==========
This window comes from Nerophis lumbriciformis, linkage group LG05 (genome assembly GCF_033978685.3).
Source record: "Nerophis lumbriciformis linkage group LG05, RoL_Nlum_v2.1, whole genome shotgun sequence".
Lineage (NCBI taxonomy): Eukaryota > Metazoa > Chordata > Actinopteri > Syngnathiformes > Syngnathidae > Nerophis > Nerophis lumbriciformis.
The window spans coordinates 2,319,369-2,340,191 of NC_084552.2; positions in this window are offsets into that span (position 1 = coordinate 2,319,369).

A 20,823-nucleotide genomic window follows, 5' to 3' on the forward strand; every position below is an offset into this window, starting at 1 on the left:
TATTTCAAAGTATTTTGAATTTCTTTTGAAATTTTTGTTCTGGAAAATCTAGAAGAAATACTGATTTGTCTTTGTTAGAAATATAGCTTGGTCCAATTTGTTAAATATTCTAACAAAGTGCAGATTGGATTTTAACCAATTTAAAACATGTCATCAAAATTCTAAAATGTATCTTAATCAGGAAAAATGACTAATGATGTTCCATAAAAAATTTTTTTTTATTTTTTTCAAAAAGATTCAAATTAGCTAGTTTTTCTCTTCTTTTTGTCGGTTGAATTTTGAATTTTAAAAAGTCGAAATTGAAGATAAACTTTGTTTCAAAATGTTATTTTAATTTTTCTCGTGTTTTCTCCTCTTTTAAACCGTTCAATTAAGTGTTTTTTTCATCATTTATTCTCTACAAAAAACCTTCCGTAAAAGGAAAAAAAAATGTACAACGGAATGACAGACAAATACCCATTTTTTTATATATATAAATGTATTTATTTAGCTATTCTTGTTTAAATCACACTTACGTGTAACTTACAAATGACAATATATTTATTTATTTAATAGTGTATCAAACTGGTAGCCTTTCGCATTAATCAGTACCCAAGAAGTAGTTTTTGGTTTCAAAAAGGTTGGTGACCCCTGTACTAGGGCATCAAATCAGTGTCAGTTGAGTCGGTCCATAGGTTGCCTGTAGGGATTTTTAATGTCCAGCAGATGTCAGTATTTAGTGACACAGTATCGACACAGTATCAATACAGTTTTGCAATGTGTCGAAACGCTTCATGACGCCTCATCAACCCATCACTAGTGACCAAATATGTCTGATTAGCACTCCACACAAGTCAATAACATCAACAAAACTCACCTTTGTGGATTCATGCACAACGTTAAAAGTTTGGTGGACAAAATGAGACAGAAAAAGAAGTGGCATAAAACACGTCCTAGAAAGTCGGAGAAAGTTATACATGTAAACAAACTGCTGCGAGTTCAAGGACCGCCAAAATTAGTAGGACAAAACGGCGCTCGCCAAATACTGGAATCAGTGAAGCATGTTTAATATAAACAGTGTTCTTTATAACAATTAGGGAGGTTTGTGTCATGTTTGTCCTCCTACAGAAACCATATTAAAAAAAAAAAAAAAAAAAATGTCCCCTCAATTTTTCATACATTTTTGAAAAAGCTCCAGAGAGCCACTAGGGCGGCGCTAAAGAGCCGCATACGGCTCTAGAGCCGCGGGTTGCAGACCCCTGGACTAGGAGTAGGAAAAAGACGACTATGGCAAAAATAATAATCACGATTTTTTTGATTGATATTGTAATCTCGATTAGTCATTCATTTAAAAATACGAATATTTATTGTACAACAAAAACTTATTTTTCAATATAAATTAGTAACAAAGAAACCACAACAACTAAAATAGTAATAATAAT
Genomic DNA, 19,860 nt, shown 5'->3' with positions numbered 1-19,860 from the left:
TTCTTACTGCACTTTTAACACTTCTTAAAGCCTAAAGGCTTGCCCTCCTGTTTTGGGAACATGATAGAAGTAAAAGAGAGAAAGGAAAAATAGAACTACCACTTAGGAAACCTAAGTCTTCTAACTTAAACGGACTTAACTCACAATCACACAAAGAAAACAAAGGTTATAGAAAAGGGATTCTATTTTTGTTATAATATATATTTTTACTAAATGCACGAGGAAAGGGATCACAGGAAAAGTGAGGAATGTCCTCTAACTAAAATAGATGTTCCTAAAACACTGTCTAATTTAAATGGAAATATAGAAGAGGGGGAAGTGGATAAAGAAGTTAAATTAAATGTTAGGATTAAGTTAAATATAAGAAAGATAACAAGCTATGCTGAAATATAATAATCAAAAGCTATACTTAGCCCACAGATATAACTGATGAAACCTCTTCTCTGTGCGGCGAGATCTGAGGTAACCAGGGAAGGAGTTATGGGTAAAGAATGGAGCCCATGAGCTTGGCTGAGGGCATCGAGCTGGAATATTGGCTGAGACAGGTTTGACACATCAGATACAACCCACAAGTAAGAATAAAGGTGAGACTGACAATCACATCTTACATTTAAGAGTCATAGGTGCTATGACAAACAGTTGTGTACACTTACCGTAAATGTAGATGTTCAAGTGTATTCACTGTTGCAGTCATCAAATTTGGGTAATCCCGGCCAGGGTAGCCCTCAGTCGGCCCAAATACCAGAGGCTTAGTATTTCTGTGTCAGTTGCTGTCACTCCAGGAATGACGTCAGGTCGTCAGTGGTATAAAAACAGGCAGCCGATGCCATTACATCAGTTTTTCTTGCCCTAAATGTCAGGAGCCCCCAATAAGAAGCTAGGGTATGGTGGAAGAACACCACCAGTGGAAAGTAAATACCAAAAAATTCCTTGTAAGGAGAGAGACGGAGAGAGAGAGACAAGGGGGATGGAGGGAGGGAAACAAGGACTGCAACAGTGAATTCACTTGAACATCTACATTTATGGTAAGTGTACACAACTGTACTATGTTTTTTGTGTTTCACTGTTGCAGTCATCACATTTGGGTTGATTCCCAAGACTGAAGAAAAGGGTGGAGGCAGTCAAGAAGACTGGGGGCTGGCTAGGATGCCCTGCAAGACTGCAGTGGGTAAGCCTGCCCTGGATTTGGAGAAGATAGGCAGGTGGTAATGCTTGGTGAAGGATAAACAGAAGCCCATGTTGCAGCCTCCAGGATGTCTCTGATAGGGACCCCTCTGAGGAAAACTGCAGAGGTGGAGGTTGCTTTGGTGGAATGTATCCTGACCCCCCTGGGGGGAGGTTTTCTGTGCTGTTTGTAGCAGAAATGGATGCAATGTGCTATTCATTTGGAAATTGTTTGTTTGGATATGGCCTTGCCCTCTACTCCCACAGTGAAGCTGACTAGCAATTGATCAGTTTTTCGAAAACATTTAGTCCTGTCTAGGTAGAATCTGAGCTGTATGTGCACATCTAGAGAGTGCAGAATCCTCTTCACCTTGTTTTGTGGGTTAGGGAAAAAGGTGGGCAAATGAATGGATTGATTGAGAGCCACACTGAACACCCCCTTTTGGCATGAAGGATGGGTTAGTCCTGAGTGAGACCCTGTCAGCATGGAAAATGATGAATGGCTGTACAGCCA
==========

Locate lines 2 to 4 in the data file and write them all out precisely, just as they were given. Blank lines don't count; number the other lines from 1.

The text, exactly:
Source record: "Nerophis lumbriciformis linkage group LG05, RoL_Nlum_v2.1, whole genome shotgun sequence".
Lineage (NCBI taxonomy): Eukaryota > Metazoa > Chordata > Actinopteri > Syngnathiformes > Syngnathidae > Nerophis > Nerophis lumbriciformis.
The window spans coordinates 2,319,369-2,340,191 of NC_084552.2; positions in this window are offsets into that span (position 1 = coordinate 2,319,369).